70 to more than a million in four generations?

Discussion in 'Baptist Theology & Bible Study' started by MovieProducer, Feb 7, 2010.

  1. MovieProducer

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    Jan 1, 2008
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    I posted this elsewhere, then realized it should be in this forum.

    There is an interesting post at http://www.aomin.org/aoblog/index.php?itemid=3428 that concludes that the Israelites had to average about 50 children per family per generation in order to reach the numbers in the census when they left Egypt. That astounding number would be correct if the census only counted four generations, but that's not all they counted. They counted all those who were living at the time, not just the members of the fourth generation.

    Genesis 15:16 says: "But in the fourth generation they shall come hither again...."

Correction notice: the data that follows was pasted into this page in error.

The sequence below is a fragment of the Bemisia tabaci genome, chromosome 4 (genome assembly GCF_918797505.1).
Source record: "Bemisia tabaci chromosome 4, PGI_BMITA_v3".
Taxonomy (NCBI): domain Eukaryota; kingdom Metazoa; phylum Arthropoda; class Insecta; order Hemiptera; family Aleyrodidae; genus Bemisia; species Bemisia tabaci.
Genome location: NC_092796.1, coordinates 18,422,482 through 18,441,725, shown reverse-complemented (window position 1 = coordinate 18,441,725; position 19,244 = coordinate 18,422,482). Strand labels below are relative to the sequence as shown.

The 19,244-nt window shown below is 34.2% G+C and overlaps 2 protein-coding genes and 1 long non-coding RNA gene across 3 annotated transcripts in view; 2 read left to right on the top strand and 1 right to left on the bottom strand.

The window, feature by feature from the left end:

Jacob went into Egypt with 70 males. The first generation after him was Levi, then Kohath, then Amram, then Moses was the fourth.

    But when the Israelites left Egypt Moses was 80 years old. He had children, most likely grandchildren, and probably great-grandchildren living at the time.

    The census counted all the males aged 20 and over who were able to go forth to war (Numbers 1), for a total of about 600,000. This didn't count those under 20, nor those too old to go to war, or infirm. If you assume that Israelites had about the same number of males and females, as we do, then their population was at least 1.2 million in this census, plus those under 20, plus those too old to go to war, or infirm.

    My conservative estimate is that the census counted Moses' generation (the fourth from Jacob), plus those of his children and grandchildren (the fifth and sixth generations). By this count, the Israelites would need to average only 5 children per family just to have over 1 million children *born* in the sixth generation. This doesn't even account for the living members of the fourth and fifth generations. Add them and you have at least 1.2 million.

    So there's no problem reaching a population of well over a million by the time the Israelites left Egypt, because the census counted not only the fourth generation of which Moses was a member, but all those who were alive at the time -- including the living members of the fifth, sixth, and possibly even seventh generations.

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